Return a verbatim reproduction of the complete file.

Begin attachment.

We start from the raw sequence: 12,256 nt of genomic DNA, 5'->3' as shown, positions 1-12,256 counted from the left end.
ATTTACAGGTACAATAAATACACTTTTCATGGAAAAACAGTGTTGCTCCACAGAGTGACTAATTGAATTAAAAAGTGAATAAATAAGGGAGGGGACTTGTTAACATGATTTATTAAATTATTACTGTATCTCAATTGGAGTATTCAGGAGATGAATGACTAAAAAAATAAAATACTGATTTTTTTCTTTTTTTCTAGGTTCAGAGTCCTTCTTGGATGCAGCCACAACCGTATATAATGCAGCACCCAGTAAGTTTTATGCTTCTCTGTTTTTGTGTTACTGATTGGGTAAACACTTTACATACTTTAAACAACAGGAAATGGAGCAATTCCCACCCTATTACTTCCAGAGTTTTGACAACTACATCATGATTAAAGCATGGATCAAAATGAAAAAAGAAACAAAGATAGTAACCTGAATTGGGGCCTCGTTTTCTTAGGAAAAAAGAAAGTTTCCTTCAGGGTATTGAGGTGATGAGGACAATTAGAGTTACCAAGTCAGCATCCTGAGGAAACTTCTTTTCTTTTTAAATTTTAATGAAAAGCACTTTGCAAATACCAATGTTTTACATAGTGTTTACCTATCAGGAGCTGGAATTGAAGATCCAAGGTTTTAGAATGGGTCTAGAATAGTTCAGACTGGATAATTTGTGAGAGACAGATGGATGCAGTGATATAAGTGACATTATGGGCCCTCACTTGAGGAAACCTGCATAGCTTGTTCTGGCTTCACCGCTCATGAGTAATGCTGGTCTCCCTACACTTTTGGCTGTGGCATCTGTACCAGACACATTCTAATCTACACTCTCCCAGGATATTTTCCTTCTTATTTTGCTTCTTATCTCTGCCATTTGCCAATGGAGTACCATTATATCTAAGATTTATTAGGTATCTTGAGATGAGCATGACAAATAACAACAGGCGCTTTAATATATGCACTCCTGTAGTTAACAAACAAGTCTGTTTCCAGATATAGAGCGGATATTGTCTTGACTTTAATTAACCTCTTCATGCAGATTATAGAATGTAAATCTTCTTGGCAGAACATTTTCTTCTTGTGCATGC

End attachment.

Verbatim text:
We start from the raw sequence: 12,256 nt of genomic DNA, 5'->3' as shown, positions 1-12,256 counted from the left end.
ATTTACAGGTACAATAAATACACTTTTCATGGAAAAACAGTGTTGCTCCACAGAGTGACTAATTGAATTAAAAAGTGAATAAATAAGGGAGGGGACTTGTTAACATGATTTATTAAATTATTACTGTATCTCAATTGGAGTATTCAGGAGATGAATGACTAAAAAAATAAAATACTGATTTTTTTCTTTTTTTCTAGGTTCAGAGTCCTTCTTGGATGCAGCCACAACCGTATATAATGCAGCACCCAGTAAGTTTTATGCTTCTCTGTTTTTGTGTTACTGATTGGGTAAACACTTTACATACTTTAAACAACAGGAAATGGAGCAATTCCCACCCTATTACTTCCAGAGTTTTGACAACTACATCATGATTAAAGCATGGATCAAAATGAAAAAAGAAACAAAGATAGTAACCTGAATTGGGGCCTCGTTTTCTTAGGAAAAAAGAAAGTTTCCTTCAGGGTATTGAGGTGATGAGGACAATTAGAGTTACCAAGTCAGCATCCTGAGGAAACTTCTTTTCTTTTTAAATTTTAATGAAAAGCACTTTGCAAATACCAATGTTTTACATAGTGTTTACCTATCAGGAGCTGGAATTGAAGATCCAAGGTTTTAGAATGGGTCTAGAATAGTTCAGACTGGATAATTTGTGAGAGACAGATGGATGCAGTGATATAAGTGACATTATGGGCCCTCACTTGAGGAAACCTGCATAGCTTGTTCTGGCTTCACCGCTCATGAGTAATGCTGGTCTCCCTACACTTTTGGCTGTGGCATCTGTACCAGACACATTCTAATCTACACTCTCCCAGGATATTTTCCTTCTTATTTTGCTTCTTATCTCTGCCATTTGCCAATGGAGTACCATTATATCTAAGATTTATTAGGTATCTTGAGATGAGCATGACAAATAACAACAGGCGCTTTAATATATGCACTCCTGTAGTTAACAAACAAGTCTGTTTCCAGATATAGAGCGGATATTGTCTTGACTTTAATTAACCTCTTCATGCAGATTATAGAATGTAAATCTTCTTGGCAGAACATTTTCTTCTTGTGCATGC